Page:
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Today's News

  • Coastal alliance sets September meeting with consultant

    HOLDEN BEACH — The Brunswick Coastal Community Alliance, formerly the Brunswick Beaches Consortium, talked taking their alliance up the coast and on to Raleigh at their quarterly meeting Thursday, Aug. 20, in Holden Beach Town Hall.

    The alliance includes former consortium members from Sunset Beach, Ocean Isle Beach, Holden Beach, Oak Island, Caswell Beach and Brunswick County government.

    The name change is meant to signify the towns will work together on beach protection issues, but will no longer operate under a written agreement.

  • Bladen County man charged in fatal collision near Bolivia

    A Bladen County man is charged in a traffic collision on U.S. 17 near Bolivia that killed a Wilmington man and injured another man early Thursday morning, Aug. 20.

    Sixty-two-year-old David Christopher Satrazemis was pronounced dead at the scene after his 1993 Toyota Camry collided with a tractor-trailer in the southbound lanes of U.S. 17 at 5:57 a.m., N.C. Highway Patrol Trooper John M. King said.

  • U.S. 17 lane closures continue in Shallotte

    Because of weather delays, the North Carolina Department of Transportation will continue intermittent lane closures at U.S. 17 (Ocean Highway) and U.S. 17 Business, south of Shallotte, from 9 a.m. to 4 p.m. through Tuesday, Sept. 15, weather permitting.  
    The closure is necessary for crews to finish the final paving of the road and intersections. Once completed, this will improve the traffic flow in the area by extending the left turn lane which will allow continuous through movement on U.S. 17, according to an NCDOT news release.

  • Four convicted on drug charges receive prison terms

    Four Brunswick County residents were sentenced to prison terms last week in Superior Court after either pleading guilty to or being convicted on drug charges in separate cases, according to a District Attorney’s Office news release issued Tuesday, Aug. 25.

    Judge James Ammons sentenced Harvey Lee Grady of Leland to serve seven to nine-and-a-half years in the North Carolina Department of Correction after a jury convicted him as a habitual felon on charges of possession with intent to manufacture, sell and deliver cocaine.

  • School district works to resolve coal ash issue with state agency

    BOLIVIA — Brunswick County Schools officials are still working to resolve the problem caused by coal ash on the athletic fields at South Brunswick Middle School.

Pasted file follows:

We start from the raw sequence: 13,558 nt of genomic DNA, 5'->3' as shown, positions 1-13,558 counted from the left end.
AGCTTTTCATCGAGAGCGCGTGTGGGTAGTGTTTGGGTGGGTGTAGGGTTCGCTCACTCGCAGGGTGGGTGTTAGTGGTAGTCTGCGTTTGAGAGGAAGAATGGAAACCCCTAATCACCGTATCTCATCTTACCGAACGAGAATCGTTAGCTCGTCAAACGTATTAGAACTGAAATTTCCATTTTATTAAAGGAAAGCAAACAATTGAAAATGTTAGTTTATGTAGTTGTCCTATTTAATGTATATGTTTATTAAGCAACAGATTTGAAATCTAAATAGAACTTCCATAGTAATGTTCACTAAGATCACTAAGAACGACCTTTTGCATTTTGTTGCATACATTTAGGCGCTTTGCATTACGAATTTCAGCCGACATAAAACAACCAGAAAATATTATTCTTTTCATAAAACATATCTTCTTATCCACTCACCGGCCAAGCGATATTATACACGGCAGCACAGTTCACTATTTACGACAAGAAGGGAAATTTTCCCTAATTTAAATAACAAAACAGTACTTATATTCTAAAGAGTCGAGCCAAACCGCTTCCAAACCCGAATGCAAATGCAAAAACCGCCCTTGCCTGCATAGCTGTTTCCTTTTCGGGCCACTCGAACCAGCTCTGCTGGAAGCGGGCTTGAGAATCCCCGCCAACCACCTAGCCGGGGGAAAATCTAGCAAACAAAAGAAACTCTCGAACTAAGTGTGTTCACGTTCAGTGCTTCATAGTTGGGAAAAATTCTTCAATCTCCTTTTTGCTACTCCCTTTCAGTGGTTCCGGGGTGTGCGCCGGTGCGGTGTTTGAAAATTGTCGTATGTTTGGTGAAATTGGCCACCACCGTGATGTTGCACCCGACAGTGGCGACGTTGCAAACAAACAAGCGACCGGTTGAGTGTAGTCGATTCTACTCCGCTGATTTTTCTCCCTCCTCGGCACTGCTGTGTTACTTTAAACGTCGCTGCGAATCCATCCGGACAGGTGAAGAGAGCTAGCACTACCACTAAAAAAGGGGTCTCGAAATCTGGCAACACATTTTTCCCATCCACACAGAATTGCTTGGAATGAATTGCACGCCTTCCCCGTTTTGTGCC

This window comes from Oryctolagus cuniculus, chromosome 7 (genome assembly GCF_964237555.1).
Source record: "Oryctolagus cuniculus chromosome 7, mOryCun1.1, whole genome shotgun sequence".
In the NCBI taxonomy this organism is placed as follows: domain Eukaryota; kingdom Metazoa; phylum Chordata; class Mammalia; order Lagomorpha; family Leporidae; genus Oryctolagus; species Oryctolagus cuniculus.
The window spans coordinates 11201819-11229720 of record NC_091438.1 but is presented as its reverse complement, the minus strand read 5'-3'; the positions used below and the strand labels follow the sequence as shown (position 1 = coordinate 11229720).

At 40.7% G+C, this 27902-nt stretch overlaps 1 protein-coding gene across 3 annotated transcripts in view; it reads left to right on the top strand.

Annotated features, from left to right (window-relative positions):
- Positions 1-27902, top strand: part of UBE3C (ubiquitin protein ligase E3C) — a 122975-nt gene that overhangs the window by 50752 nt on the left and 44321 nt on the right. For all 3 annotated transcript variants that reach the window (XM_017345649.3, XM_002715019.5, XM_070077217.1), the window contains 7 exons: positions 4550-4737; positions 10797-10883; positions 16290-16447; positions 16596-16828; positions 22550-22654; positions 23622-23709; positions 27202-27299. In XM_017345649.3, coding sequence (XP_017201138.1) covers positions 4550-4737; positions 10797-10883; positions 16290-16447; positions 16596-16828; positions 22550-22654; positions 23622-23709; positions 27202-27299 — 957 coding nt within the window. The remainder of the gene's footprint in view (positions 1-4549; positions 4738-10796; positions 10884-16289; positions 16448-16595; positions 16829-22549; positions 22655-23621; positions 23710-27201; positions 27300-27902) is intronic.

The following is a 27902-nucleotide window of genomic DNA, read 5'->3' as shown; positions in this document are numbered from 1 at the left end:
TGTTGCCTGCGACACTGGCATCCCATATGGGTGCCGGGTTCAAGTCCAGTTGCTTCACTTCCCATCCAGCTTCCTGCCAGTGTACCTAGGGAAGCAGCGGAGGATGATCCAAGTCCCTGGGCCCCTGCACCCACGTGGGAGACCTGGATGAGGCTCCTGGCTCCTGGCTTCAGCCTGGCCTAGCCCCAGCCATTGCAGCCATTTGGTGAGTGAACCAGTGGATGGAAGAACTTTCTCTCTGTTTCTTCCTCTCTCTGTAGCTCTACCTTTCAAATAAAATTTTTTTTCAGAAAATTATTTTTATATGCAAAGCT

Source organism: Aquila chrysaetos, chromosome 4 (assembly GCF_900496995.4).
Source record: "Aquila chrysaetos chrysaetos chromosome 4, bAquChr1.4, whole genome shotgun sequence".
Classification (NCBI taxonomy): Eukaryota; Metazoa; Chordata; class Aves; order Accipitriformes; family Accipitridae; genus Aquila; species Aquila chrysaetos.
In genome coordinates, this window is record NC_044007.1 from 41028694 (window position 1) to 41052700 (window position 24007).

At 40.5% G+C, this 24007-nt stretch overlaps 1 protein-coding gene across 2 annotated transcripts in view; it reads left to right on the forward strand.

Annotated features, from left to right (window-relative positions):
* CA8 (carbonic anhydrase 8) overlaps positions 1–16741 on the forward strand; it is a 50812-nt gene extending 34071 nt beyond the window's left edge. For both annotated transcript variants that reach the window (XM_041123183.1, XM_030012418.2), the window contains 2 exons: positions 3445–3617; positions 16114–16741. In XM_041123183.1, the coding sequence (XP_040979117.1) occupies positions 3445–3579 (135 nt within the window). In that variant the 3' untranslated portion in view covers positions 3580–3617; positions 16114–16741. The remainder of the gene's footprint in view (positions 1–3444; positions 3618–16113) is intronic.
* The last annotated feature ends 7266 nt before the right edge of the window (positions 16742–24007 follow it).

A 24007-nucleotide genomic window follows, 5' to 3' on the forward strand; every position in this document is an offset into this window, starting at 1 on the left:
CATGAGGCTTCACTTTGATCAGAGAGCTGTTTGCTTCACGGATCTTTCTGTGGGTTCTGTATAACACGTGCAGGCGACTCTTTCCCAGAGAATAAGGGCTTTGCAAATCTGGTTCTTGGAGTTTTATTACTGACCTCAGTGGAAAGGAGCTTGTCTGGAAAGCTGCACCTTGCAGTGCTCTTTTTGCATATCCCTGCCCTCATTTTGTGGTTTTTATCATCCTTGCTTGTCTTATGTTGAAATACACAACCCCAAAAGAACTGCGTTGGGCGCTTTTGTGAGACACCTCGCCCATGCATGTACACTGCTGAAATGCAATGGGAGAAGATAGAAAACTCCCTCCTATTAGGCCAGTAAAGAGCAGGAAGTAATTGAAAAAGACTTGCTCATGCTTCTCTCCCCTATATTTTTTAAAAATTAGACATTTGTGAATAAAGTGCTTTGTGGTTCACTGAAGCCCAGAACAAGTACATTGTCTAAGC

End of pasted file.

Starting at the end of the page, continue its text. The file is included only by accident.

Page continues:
School district officials found out about the coal ash on the fields two years ago. Last year, state officials determined the small amounts of coal ash don’t pose health risks to students, but the fields are still not being used.

    The district is still working with the state Department of Environment and Natural Resources (NCDENR) on the problem.

  • Shallotte man faces drug, other charges after traffic stop

    Brunswick County Sheriff’s Office deputies arrested a Shallotte man on drug and other charges after a traffic stop Thursday night, Aug. 20, on N.C. 130 near Shallotte.

    Drug agents and special operations deputies charged 21-year-old Jamar Akeem Bethea, of McMilly Road, with felony possession with intent to manufacture, sell and deliver heroin, resisting a public officer, possession of drug paraphernalia and unintentional littering, according to a sheriff’s office news release.

  • Meeting to address county conservation, environmental issues

    The U.S. Department of Agriculture Natural Resources Conservation Service, in cooperation with the Brunswick Soil & Water Conservation District, will conduct a local working group meeting at 9 a.m. Thursday, Sept. 3, in the conference room at the Brunswick County Soil Conservation/NRC District Office in Bolivia.

  • Annual flushing program set for Sept. 11 completion

    On June 15, the Brunswick County Public Utilities Department began its annual flushing program. During the past few weeks, public utilities crews have worked to flush all of the water mains in the county system. The crews are nearing completion of the flushing program.
    Brunswick County will complete its annual flushing program Sept. 11 and will convert back to chloramines as the primary disinfectant.

  • Better luck soon to come

    In a few of my recent columns, I have stated that fishing in Brunswick County can be world class one day and absolutely unbearable the next. Months such as May and October, for example, will often test this theory because of the great the fish bite. However, August is a month that always holds true to this theory.

  • Fishermen need to prepare for storms